“It’s been a long run,” he said. “It’s been burning on me. I had a weird intuition it was going to come together, I was feeling good.

“It came together.”

Colapinto was joined by Oceanside surfer Caitlin Simmers on the winner’s podium, also a junior U.S. Open of Surfing title holder. The 15-year-old surfer’s win makes her the second-youngest to ever clinch a U.S. Open of Surfing women’s title.

“I’m just really happy,” she said. “I’m stoked everything went my way.”

  • Griffin Colapinto, of San Clemente, react to cheers as he wins the US Open of Surfing Sunday, Sept. 26, 2021 at the pier in Huntington Beach.
    (Photo by Michael Fernandez, Contributing Photographer)

  • Caitlin Simmers, 15,  of Oceanside is carried up the beach as she wins the US Open of Surfing Sunday, Sept. 26, 2021 at the pier in Huntington Beach.
    (Photo by Michael Fernandez, Contributing Photographer)

  • Surfer Nolan Rapoza of Long Beach hits the lip during the US Open of Surfing Sunday, Sept. 26, 2021 at the pier in Huntington Beach.
    (Photo by Michael Fernandez, Contributing Photographer)

  • Caitlin Simmers, 15,  and Griffin Colapinto react to cheers as they win the US Open of Surfing Sunday, Sept. 26, 2021 at the pier in Huntington Beach.
    (Photo by Michael Fernandez, Contributing Photographer)

  • Surfing fans line the beach to watch the action during the US Open of Surfing Sunday, Sept. 26, 2021 at the pier in Huntington Beach.
    (Photo by Michael Fernandez, Contributing Photographer)

  • Surfer and past winner Courtney Conlogue is consoled by her family after losing in the semi-finals during the US Open of Surfing Sunday, Sept. 26, 2021 at the pier in Huntington Beach.
    (Photo by Michael Fernandez, Contributing Photographer)

  • Sloane Gray, nine months, takes in his first curf contest with his parents, Joel and Ashley during the US Open of Surfing Sunday, Sept. 26, 2021 at the pier in Huntington Beach.
    (Photo by Michael Fernandez, Contributing Photographer)

  • People watch the action and replays on one of several jumbo screens during the US Open of Surfing Sunday, Sept. 26, 2021 at the pier in Huntington Beach.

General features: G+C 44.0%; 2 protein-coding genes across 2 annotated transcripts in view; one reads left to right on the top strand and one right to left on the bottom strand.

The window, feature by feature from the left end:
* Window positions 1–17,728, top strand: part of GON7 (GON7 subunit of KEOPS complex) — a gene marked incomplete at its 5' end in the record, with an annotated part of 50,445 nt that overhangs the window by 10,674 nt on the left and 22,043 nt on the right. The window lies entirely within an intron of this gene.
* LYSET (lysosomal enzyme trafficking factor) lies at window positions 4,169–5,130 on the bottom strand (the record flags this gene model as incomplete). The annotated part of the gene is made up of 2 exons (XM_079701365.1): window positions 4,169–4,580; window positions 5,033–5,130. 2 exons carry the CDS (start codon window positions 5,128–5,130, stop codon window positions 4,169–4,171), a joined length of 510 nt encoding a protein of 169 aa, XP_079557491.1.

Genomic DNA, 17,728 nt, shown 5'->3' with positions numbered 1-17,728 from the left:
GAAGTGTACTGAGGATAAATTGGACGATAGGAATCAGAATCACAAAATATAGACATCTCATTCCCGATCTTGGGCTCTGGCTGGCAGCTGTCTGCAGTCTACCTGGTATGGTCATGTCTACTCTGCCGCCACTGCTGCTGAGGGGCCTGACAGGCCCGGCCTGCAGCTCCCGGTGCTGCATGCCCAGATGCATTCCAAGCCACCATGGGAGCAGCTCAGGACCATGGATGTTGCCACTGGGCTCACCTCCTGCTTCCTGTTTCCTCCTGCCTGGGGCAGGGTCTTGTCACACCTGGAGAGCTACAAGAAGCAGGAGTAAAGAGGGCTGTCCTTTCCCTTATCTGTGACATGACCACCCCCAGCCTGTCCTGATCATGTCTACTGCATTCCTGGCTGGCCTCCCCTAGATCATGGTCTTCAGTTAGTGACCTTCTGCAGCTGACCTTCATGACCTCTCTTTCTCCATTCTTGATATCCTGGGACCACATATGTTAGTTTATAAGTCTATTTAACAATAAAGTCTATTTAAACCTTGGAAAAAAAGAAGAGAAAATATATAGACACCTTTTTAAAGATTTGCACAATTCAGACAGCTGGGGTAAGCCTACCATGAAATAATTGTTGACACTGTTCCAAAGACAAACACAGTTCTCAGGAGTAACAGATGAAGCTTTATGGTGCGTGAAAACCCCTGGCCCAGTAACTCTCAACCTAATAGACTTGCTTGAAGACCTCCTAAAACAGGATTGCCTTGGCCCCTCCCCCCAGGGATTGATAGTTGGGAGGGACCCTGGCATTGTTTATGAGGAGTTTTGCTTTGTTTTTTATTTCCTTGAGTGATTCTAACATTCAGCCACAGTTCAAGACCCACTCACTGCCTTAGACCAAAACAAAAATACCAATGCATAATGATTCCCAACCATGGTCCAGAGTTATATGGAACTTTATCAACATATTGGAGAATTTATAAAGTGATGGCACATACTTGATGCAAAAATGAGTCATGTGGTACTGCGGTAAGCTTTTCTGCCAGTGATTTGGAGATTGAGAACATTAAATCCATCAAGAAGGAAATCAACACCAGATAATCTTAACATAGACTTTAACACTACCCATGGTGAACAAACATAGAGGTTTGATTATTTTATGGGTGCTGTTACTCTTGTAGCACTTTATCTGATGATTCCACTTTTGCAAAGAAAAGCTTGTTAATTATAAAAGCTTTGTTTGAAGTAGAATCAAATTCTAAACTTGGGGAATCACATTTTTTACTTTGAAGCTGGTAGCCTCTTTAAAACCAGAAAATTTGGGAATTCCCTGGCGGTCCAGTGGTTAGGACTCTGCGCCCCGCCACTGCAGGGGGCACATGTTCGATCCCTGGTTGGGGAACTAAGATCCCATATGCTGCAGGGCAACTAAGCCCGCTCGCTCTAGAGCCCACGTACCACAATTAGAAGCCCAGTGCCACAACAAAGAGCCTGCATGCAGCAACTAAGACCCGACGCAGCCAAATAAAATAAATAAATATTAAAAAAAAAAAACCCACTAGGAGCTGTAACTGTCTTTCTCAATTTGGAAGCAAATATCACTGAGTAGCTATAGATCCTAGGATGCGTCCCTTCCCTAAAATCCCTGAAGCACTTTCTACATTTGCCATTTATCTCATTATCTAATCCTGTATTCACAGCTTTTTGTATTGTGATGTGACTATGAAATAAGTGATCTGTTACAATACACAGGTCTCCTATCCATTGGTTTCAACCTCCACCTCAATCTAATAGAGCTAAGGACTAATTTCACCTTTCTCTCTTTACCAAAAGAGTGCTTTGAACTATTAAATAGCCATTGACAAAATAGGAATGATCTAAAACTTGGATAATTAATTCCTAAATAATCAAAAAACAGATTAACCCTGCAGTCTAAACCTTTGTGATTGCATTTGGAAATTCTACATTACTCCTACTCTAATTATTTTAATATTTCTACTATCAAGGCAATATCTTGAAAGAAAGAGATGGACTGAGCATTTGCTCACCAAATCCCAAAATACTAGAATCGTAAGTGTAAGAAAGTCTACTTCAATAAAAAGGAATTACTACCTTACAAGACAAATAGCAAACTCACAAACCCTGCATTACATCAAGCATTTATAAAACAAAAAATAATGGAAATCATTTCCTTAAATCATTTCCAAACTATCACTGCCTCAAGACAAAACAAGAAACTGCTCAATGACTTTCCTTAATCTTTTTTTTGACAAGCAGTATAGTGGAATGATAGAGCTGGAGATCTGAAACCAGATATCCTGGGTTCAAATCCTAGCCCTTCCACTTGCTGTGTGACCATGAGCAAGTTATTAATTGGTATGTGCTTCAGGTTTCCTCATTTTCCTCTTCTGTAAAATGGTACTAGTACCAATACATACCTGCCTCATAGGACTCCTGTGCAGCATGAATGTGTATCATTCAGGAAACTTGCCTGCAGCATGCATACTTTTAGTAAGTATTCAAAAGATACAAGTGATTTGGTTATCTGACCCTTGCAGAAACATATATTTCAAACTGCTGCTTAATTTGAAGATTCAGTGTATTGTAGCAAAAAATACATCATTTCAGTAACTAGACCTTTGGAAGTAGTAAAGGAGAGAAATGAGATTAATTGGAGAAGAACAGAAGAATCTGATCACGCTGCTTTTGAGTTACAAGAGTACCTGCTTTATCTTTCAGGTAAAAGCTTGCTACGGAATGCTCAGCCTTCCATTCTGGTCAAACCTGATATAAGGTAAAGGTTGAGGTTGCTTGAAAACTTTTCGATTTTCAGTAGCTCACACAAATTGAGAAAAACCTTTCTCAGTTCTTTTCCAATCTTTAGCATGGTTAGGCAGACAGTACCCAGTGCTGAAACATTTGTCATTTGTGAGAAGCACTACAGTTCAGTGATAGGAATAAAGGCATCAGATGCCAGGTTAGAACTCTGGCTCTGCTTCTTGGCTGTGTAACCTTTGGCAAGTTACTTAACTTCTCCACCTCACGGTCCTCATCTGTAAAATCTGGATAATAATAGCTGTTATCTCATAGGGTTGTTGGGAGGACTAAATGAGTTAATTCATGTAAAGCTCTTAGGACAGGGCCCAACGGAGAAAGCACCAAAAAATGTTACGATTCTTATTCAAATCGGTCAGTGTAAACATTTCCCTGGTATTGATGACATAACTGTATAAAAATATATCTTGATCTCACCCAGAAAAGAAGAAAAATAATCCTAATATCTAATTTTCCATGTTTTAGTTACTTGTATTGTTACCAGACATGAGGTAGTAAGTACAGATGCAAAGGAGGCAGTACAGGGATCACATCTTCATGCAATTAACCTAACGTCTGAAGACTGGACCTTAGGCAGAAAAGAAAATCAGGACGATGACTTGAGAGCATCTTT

(Photo by Michael Fernandez, Contributing Photographer)

  • A rising tide catches some photographers off guard during the US Open of Surfing Sunday, Sept. 26, 2021 at the pier in Huntington Beach.
    (Photo by Michael Fernandez, Contributing Photographer)

  • Surfer Nolan Rapoza of Long Beach is congratulated after beating US Olympian Kolohi Andino in an upset during the quarterfinals of the US Open of Surfing Sunday, Sept. 26, 2021 at the pier in Huntington Beach.
    (Photo by Michael Fernandez, Contributing Photographer)

  • Spectators Shiralika Gupta and her dog Linus take in the action during the US Open of Surfing Sunday, Sept. 26, 2021 at the pier in Huntington Beach.
    (Photo by Michael Fernandez, Contributing Photographer)

  • Surfer Nolan Rapoza of Long Beach hits the lip during the semi-finals of the US Open of Surfing Sunday, Sept. 26, 2021 at the pier in Huntington Beach.
    (Photo by Michael Fernandez, Contributing Photographer)

  • Runnerup Jake Marshall of Oceanside carves a wave on the inside in the final during the US Open of Surfing Sunday, Sept. 26, 2021 at the pier in Huntington Beach.
    (Photo by Michael Fernandez, Contributing Photographer)

  • Runnerup Jake Marshall of Oceanside hits the lip during final in the US Open of Surfing Sunday, Sept. 26, 2021 at the pier in Huntington Beach.
    (Photo by Michael Fernandez, Contributing Photographer)

  • Griffin Colapinto of San Clemente hits the lip as he wins the US Open of Surfing Sunday, Sept. 26, 2021 at the pier in Huntington Beach.
    (Photo by Michael Fernandez, Contributing Photographer)

  • Griffin Colapinto of San Clemente hits the lip in the shorebreak as he wins the US Open of Surfing Sunday, Sept. 26, 2021 at the pier in Huntington Beach.
    (Photo by Michael Fernandez, Contributing Photographer)